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It’s an old city with a history stretching back to Roman times.  While Christianity has been in France for a long time, those practicing their faith are very few.  Protestants account for about 3% of the population. However, Wycliffe France still has more than 40 staff working worldwide serving in Bible translation.

Multilingual Computing

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Computer support in Europe means needing to navigate operating systems in different languages – at least 14 of them!  That’s how many languages are used by the Wycliffe Global Alliance organizations in Europe supported by the IT team Jeff is on.

He’s had to learn a few translation hacks to work on computers across the continent.

  • Google Translate: This is an obvious one.  While Google translate usually isn’t a great tool for translating complicated texts, it does fairly well with operating system terms like “start”, “menu”, “continue”, and the like.  And, it also helps with simple text conversations with users who need computer help.
  • Word Lens: This is the program Jeff is using in the photo.  Using the camera on your phone, Word Lens will translate the text on your screen in real time.  It’s not perfect, but good for the simple stuff. This has recently been incorporated into the Google Translate app.
  • Google Chrome web browser: Translation is one of the built in features of this web browsing application. Again, if you expect a rough translation, it can be fairly useful to help you get the gist of things you may need to view in other languages on websites.

These tools are great when you are working in languages that have software written for them.  But, for the many small language communities where Wycliffe works translating the Bible, these tools simply wouldn’t work.  That’s because the Bible may be the first piece of literature these communities have ever had in their own language.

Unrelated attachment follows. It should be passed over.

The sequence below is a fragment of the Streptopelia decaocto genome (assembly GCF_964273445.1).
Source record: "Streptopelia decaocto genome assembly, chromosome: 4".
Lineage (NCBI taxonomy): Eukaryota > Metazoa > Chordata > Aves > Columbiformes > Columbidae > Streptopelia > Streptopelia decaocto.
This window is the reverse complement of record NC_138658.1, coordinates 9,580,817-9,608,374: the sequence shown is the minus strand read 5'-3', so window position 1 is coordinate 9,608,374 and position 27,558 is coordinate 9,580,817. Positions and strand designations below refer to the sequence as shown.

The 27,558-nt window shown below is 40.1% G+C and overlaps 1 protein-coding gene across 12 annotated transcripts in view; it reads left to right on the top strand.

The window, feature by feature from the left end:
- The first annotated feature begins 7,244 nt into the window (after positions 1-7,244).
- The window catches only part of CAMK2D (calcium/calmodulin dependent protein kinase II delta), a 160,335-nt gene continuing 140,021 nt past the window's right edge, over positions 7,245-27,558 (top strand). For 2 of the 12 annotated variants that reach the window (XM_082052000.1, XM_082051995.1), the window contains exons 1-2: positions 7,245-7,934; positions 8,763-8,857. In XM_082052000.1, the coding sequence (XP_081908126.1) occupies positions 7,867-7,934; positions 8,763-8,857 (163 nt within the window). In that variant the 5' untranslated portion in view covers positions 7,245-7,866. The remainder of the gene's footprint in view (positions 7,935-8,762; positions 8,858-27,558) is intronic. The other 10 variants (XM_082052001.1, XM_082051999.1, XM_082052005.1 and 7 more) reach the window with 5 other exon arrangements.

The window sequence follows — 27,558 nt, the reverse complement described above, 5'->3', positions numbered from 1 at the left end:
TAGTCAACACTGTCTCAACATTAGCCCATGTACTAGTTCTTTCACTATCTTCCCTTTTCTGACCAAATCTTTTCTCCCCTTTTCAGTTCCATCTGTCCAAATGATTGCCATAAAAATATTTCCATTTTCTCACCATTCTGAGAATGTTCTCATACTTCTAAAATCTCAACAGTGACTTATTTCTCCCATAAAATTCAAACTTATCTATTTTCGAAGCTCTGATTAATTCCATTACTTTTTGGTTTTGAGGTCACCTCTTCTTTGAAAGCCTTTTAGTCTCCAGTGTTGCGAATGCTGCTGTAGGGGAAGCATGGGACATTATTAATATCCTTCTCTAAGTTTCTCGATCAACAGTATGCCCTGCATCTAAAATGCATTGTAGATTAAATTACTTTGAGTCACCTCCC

Along with the translation of the Bible, many communities will work on dictionaries, writing down their history, folk tales, poetry, medical or farming information, educational curriculum and more.  As a matter of fact, the more literature a community has in their language,  the more likely literacy is to take hold in a community. Who knows – someday, some of these communities may have their own translation of the Windows operating system, too!

Merry Christmas!

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One of the things I love about this region are the Christmas decorations.  Even every little village has some kind of Christmas decor.  The main street in the city where we live is always full of Christmas trees and lights.  It’s so beautiful.

IMG_20151215_171102Since we’ve been here we’ve had a real Christmas tree each year.  I love the smell of the evergreen inside.  Thankfully, the cat doesn’t seem at all interested in the tree!

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Another great part of the holiday season here is cheese.  Since we live very close to Switzerland, we also get  fondue and raclette (two different kinds of melted cheese).  Raclette is available at the local Christmas markets, but you can also do it at home.  We haven’t done that, yet.  However we have taken advantage of the prepackaged fondue.  Yum!